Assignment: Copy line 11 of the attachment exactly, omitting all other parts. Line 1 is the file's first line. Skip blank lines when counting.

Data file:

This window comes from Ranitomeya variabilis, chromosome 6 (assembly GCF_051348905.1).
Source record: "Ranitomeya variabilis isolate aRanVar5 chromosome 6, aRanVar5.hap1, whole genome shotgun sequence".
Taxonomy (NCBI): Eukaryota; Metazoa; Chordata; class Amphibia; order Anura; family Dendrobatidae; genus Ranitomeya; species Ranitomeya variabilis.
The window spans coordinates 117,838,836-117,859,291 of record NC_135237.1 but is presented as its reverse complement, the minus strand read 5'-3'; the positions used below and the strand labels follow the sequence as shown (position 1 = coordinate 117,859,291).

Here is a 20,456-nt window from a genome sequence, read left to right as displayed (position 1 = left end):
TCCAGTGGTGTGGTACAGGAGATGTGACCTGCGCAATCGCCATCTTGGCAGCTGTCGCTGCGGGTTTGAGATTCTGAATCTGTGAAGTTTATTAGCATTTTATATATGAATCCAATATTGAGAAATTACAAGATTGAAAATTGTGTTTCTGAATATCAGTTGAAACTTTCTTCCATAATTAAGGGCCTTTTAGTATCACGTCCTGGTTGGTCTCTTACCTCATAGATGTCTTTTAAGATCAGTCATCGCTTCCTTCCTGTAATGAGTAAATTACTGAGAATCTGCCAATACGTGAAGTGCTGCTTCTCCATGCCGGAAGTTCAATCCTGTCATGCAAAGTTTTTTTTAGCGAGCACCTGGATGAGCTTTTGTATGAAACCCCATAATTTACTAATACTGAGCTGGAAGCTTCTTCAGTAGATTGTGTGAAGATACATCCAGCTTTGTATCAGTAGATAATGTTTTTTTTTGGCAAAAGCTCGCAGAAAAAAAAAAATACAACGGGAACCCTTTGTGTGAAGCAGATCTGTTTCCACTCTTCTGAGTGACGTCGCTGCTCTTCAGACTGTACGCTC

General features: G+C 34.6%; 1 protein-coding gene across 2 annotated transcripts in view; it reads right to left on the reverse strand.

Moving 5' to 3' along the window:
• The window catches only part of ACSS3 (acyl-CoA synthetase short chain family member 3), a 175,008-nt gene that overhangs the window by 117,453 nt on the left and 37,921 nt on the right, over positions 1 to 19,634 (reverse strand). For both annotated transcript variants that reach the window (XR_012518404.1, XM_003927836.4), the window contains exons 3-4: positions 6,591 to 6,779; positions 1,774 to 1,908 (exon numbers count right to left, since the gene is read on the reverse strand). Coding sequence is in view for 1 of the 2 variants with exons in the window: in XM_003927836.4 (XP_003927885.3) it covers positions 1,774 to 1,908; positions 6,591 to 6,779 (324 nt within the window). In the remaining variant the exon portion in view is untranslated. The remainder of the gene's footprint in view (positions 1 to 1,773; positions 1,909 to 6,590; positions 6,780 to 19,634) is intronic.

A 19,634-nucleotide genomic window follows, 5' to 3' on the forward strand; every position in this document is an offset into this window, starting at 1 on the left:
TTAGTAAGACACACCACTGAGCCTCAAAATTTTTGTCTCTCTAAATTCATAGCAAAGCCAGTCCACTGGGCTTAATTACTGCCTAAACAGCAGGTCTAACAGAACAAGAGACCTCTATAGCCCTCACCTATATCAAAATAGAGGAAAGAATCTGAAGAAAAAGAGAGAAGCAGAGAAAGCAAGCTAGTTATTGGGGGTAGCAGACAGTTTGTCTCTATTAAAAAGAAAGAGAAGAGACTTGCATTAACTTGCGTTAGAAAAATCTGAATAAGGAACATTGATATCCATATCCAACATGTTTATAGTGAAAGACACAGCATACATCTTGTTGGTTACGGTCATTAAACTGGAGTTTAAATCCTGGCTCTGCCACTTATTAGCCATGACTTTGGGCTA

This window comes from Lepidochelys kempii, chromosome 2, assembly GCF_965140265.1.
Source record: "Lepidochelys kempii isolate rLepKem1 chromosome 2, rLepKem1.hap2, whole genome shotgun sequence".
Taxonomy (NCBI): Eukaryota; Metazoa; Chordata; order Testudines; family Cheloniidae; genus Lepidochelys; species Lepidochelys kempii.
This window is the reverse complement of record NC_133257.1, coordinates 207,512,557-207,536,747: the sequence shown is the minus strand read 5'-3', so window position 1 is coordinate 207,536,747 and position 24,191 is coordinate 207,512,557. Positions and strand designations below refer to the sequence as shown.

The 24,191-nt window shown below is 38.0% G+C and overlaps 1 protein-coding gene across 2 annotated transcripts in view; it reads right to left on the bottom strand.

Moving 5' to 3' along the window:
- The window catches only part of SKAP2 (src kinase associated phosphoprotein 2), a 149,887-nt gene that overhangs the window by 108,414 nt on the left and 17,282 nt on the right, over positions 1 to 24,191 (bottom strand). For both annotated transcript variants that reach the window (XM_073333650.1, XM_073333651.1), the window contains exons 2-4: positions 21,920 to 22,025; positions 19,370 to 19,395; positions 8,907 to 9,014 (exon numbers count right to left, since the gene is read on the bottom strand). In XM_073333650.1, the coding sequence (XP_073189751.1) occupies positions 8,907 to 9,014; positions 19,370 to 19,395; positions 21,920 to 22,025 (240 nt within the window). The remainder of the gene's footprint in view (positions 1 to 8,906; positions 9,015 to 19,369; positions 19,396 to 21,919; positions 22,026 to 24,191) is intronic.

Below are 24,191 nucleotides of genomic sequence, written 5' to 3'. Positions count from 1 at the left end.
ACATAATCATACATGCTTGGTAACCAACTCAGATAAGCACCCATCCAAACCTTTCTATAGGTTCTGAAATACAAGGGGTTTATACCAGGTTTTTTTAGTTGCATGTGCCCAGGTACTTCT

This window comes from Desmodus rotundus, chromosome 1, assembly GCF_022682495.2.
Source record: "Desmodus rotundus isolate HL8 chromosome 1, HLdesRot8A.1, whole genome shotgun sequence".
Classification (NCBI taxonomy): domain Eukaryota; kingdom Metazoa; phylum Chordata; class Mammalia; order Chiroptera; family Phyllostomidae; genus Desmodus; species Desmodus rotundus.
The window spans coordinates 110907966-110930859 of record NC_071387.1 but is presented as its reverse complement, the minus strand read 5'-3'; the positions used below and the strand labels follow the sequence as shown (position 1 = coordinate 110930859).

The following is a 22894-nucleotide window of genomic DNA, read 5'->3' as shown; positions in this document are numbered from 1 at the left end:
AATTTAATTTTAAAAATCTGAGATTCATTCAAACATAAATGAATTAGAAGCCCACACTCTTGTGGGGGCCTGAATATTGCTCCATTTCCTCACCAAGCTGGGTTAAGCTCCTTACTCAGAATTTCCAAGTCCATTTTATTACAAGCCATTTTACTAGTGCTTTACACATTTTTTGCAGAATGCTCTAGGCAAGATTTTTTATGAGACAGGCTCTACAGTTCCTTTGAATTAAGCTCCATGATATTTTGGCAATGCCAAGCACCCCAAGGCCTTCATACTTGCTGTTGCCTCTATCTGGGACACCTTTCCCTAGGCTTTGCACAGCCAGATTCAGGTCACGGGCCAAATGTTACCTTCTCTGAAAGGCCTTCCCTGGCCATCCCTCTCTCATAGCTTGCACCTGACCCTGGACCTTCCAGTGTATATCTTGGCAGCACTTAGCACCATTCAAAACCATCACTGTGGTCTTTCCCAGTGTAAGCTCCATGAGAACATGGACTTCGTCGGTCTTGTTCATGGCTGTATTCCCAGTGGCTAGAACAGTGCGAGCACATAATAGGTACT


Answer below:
TTAGTAAGACACACCACTGAGCCTCAAAATTTTTGTCTCTCTAAATTCATAGCAAAGCCAGTCCACTGGGCTTAATTACTGCCTAAACAGCAGGTCTAACAGAACAAGAGACCTCTATAGCCCTCACCTATATCAAAATAGAGGAAAGAATCTGAAGAAAAAGAGAGAAGCAGAGAAAGCAAGCTAGTTATTGGGGGTAGCAGACAGTTTGTCTCTATTAAAAAGAAAGAGAAGAGACTTGCATTAACTTGCGTTAGAAAAATCTGAATAAGGAACATTGATATCCATATCCAACATGTTTATAGTGAAAGACACAGCATACATCTTGTTGGTTACGGTCATTAAACTGGAGTTTAAATCCTGGCTCTGCCACTTATTAGCCATGACTTTGGGCTA